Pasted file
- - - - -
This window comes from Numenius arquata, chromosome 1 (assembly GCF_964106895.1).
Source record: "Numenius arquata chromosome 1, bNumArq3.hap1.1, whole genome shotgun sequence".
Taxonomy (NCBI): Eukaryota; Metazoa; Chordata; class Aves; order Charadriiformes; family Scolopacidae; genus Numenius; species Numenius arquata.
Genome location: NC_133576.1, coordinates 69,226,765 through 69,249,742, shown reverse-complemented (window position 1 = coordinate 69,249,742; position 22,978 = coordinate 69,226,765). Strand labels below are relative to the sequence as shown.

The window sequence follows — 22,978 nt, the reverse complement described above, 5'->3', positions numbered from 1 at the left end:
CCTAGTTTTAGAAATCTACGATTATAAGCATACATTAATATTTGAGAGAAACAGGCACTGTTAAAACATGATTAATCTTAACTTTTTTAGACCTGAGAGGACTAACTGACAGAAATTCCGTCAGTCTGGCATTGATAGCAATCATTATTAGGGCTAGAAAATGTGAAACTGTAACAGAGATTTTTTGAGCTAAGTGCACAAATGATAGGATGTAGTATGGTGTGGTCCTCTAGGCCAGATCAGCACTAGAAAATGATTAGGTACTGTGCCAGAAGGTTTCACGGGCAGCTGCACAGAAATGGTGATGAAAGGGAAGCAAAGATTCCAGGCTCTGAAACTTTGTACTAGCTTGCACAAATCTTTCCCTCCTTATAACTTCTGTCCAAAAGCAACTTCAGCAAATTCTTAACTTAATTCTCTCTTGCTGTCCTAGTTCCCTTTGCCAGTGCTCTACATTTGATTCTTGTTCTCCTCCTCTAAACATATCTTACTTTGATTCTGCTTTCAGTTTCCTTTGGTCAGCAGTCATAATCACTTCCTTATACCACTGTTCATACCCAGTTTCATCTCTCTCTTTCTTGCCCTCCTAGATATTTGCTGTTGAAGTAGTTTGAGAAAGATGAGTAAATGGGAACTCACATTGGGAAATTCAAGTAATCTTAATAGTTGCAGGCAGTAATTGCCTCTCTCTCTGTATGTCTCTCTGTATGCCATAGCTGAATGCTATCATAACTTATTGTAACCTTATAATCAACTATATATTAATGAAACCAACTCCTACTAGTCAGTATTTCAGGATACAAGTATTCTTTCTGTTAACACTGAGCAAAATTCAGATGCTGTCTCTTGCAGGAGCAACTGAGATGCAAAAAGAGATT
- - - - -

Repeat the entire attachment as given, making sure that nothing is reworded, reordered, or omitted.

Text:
This window comes from Numenius arquata, chromosome 1 (assembly GCF_964106895.1).
Source record: "Numenius arquata chromosome 1, bNumArq3.hap1.1, whole genome shotgun sequence".
Taxonomy (NCBI): Eukaryota; Metazoa; Chordata; class Aves; order Charadriiformes; family Scolopacidae; genus Numenius; species Numenius arquata.
Genome location: NC_133576.1, coordinates 69,226,765 through 69,249,742, shown reverse-complemented (window position 1 = coordinate 69,249,742; position 22,978 = coordinate 69,226,765). Strand labels below are relative to the sequence as shown.

The window sequence follows — 22,978 nt, the reverse complement described above, 5'->3', positions numbered from 1 at the left end:
CCTAGTTTTAGAAATCTACGATTATAAGCATACATTAATATTTGAGAGAAACAGGCACTGTTAAAACATGATTAATCTTAACTTTTTTAGACCTGAGAGGACTAACTGACAGAAATTCCGTCAGTCTGGCATTGATAGCAATCATTATTAGGGCTAGAAAATGTGAAACTGTAACAGAGATTTTTTGAGCTAAGTGCACAAATGATAGGATGTAGTATGGTGTGGTCCTCTAGGCCAGATCAGCACTAGAAAATGATTAGGTACTGTGCCAGAAGGTTTCACGGGCAGCTGCACAGAAATGGTGATGAAAGGGAAGCAAAGATTCCAGGCTCTGAAACTTTGTACTAGCTTGCACAAATCTTTCCCTCCTTATAACTTCTGTCCAAAAGCAACTTCAGCAAATTCTTAACTTAATTCTCTCTTGCTGTCCTAGTTCCCTTTGCCAGTGCTCTACATTTGATTCTTGTTCTCCTCCTCTAAACATATCTTACTTTGATTCTGCTTTCAGTTTCCTTTGGTCAGCAGTCATAATCACTTCCTTATACCACTGTTCATACCCAGTTTCATCTCTCTCTTTCTTGCCCTCCTAGATATTTGCTGTTGAAGTAGTTTGAGAAAGATGAGTAAATGGGAACTCACATTGGGAAATTCAAGTAATCTTAATAGTTGCAGGCAGTAATTGCCTCTCTCTCTGTATGTCTCTCTGTATGCCATAGCTGAATGCTATCATAACTTATTGTAACCTTATAATCAACTATATATTAATGAAACCAACTCCTACTAGTCAGTATTTCAGGATACAAGTATTCTTTCTGTTAACACTGAGCAAAATTCAGATGCTGTCTCTTGCAGGAGCAACTGAGATGCAAAAAGAGATT